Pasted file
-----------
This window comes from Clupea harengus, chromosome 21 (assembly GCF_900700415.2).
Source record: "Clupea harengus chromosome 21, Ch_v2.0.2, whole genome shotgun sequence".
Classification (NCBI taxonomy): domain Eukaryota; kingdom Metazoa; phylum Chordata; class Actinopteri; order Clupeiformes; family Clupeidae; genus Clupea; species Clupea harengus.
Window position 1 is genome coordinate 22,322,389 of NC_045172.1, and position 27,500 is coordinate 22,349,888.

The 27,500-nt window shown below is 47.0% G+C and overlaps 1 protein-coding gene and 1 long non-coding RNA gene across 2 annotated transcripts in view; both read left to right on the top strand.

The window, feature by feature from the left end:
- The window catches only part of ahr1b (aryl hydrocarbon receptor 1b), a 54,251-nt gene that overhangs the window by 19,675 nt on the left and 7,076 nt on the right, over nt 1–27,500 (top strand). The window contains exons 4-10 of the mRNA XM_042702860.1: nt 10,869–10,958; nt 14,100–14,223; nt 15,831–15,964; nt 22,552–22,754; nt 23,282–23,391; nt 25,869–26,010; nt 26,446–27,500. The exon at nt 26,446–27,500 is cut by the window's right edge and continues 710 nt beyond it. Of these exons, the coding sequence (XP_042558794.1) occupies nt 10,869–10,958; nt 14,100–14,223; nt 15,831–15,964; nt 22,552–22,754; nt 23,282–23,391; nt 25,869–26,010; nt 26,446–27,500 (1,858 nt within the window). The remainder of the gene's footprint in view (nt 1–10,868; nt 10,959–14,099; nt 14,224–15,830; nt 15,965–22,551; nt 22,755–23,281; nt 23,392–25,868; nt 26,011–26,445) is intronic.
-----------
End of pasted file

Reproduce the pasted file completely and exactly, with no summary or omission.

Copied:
This window comes from Clupea harengus, chromosome 21 (assembly GCF_900700415.2).
Source record: "Clupea harengus chromosome 21, Ch_v2.0.2, whole genome shotgun sequence".
Classification (NCBI taxonomy): domain Eukaryota; kingdom Metazoa; phylum Chordata; class Actinopteri; order Clupeiformes; family Clupeidae; genus Clupea; species Clupea harengus.
Window position 1 is genome coordinate 22,322,389 of NC_045172.1, and position 27,500 is coordinate 22,349,888.

The 27,500-nt window shown below is 47.0% G+C and overlaps 1 protein-coding gene and 1 long non-coding RNA gene across 2 annotated transcripts in view; both read left to right on the top strand.

The window, feature by feature from the left end:
- The window catches only part of ahr1b (aryl hydrocarbon receptor 1b), a 54,251-nt gene that overhangs the window by 19,675 nt on the left and 7,076 nt on the right, over nt 1–27,500 (top strand). The window contains exons 4-10 of the mRNA XM_042702860.1: nt 10,869–10,958; nt 14,100–14,223; nt 15,831–15,964; nt 22,552–22,754; nt 23,282–23,391; nt 25,869–26,010; nt 26,446–27,500. The exon at nt 26,446–27,500 is cut by the window's right edge and continues 710 nt beyond it. Of these exons, the coding sequence (XP_042558794.1) occupies nt 10,869–10,958; nt 14,100–14,223; nt 15,831–15,964; nt 22,552–22,754; nt 23,282–23,391; nt 25,869–26,010; nt 26,446–27,500 (1,858 nt within the window). The remainder of the gene's footprint in view (nt 1–10,868; nt 10,959–14,099; nt 14,224–15,830; nt 15,965–22,551; nt 22,755–23,281; nt 23,392–25,868; nt 26,011–26,445) is intronic.